The Last Witness, by Joel Goldman, has flattering blurbs on its cover, from Jeffery Deaver, among others. In my opinion it’s not bad, but has several notable flaws, one of them major.
I’m giving mystery/thriller writers the benefit of the doubt and assuming that at least most of them are normal, law abiding citizens who never have and never will murder anybody. That makes it hard for them (us) to develop a convincing motive for a murderer, but that’s no excuse for what Goldman has done. I hate it when I get to the end of a murder mystery and find out that the villain is a seemingly normal character who suddenly starts frothing at the mouth and becomes a caricature of a homicidal maniac. Even I, a minor mystery writer if ever there was one, haven’t been lazy enough to do that.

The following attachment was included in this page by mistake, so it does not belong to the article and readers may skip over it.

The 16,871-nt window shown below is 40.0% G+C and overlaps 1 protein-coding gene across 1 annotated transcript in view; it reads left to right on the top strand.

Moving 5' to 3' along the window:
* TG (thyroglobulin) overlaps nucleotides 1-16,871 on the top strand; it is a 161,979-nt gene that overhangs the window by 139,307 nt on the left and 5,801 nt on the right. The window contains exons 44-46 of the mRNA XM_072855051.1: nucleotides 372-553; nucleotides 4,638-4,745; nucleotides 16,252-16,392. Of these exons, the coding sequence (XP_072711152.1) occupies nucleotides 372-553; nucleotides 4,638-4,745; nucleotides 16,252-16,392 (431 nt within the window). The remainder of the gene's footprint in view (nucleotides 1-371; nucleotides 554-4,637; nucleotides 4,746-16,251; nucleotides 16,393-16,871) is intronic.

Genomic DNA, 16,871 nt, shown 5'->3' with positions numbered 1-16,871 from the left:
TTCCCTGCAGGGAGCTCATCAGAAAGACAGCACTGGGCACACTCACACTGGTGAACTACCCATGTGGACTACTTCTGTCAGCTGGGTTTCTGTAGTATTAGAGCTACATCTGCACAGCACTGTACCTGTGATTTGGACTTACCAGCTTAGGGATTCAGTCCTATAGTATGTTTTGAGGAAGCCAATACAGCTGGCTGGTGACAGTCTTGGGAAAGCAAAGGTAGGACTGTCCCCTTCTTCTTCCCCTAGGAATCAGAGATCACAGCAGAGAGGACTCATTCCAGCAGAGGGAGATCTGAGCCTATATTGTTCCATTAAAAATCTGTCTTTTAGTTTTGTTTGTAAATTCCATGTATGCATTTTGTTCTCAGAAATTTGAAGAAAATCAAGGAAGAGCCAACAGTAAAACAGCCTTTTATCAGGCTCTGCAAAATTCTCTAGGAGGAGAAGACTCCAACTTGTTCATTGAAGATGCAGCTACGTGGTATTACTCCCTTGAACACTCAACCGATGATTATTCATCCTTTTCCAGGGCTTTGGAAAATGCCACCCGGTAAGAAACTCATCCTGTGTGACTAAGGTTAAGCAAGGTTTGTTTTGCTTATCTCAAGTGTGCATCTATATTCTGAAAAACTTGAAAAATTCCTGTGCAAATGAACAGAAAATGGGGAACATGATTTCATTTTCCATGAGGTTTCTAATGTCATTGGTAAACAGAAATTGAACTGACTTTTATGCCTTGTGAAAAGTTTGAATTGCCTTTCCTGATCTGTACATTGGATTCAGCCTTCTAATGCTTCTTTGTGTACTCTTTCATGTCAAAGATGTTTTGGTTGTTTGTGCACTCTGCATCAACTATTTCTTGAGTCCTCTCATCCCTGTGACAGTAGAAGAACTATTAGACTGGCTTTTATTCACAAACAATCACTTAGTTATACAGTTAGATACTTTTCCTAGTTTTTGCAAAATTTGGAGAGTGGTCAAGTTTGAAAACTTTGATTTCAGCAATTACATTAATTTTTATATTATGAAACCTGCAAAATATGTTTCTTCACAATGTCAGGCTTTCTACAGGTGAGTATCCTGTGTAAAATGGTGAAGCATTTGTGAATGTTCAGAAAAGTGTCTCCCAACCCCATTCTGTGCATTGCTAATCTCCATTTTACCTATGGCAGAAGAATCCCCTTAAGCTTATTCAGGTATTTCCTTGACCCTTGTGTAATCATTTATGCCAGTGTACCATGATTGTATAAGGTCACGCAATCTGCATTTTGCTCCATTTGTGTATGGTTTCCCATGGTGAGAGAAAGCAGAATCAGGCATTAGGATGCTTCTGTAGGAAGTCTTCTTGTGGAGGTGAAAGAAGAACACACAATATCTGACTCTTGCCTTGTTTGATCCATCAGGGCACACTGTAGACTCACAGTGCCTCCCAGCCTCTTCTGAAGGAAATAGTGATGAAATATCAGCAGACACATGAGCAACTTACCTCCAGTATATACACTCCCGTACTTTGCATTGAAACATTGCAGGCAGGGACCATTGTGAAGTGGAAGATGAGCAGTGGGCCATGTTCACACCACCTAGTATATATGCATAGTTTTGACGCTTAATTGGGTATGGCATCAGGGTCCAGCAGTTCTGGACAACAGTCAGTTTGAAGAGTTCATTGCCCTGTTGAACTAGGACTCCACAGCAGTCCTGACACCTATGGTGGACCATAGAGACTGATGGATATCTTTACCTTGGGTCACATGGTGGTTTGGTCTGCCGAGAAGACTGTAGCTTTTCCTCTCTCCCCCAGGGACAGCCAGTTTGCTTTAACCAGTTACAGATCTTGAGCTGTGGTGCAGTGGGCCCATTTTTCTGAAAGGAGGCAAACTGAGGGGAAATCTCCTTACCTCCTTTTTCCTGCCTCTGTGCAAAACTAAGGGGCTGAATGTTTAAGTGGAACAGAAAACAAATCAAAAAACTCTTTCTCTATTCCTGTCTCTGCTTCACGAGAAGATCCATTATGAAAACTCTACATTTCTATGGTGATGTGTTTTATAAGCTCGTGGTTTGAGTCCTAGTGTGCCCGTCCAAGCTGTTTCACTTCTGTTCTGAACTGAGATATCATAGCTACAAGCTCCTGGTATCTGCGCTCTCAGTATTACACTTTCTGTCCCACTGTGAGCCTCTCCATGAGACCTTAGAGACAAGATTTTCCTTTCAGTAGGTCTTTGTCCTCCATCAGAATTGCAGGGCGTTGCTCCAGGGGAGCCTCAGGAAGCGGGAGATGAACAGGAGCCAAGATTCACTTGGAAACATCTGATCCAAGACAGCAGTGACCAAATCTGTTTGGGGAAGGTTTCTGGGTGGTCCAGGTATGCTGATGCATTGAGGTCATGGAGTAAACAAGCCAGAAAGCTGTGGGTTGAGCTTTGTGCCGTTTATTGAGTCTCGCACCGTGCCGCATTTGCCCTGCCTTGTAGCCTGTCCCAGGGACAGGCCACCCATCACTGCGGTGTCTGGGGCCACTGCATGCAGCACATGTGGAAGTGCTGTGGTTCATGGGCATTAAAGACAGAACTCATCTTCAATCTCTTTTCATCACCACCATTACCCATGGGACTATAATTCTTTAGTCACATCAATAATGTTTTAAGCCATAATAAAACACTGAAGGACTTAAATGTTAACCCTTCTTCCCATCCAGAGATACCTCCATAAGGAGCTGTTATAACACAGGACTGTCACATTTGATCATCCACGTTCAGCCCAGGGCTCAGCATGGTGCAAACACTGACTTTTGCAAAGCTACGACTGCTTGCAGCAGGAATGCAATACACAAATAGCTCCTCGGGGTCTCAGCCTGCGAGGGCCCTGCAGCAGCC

The plot involves corrupt politicians and awful weather in Kansas City and features brave and talented trial attorney Lou Mason. The sex interest is provided by a beautiful woman who keeps throwing herself at our hero, but, perhaps in the interest of believability, she’s psychologically disturbed.
In another sign of author laziness, lawyer Mason has an all-purpose sidekick, a multi-talented but nevertheless destitute young man who can do everything from computer hacking to sharp-shooting.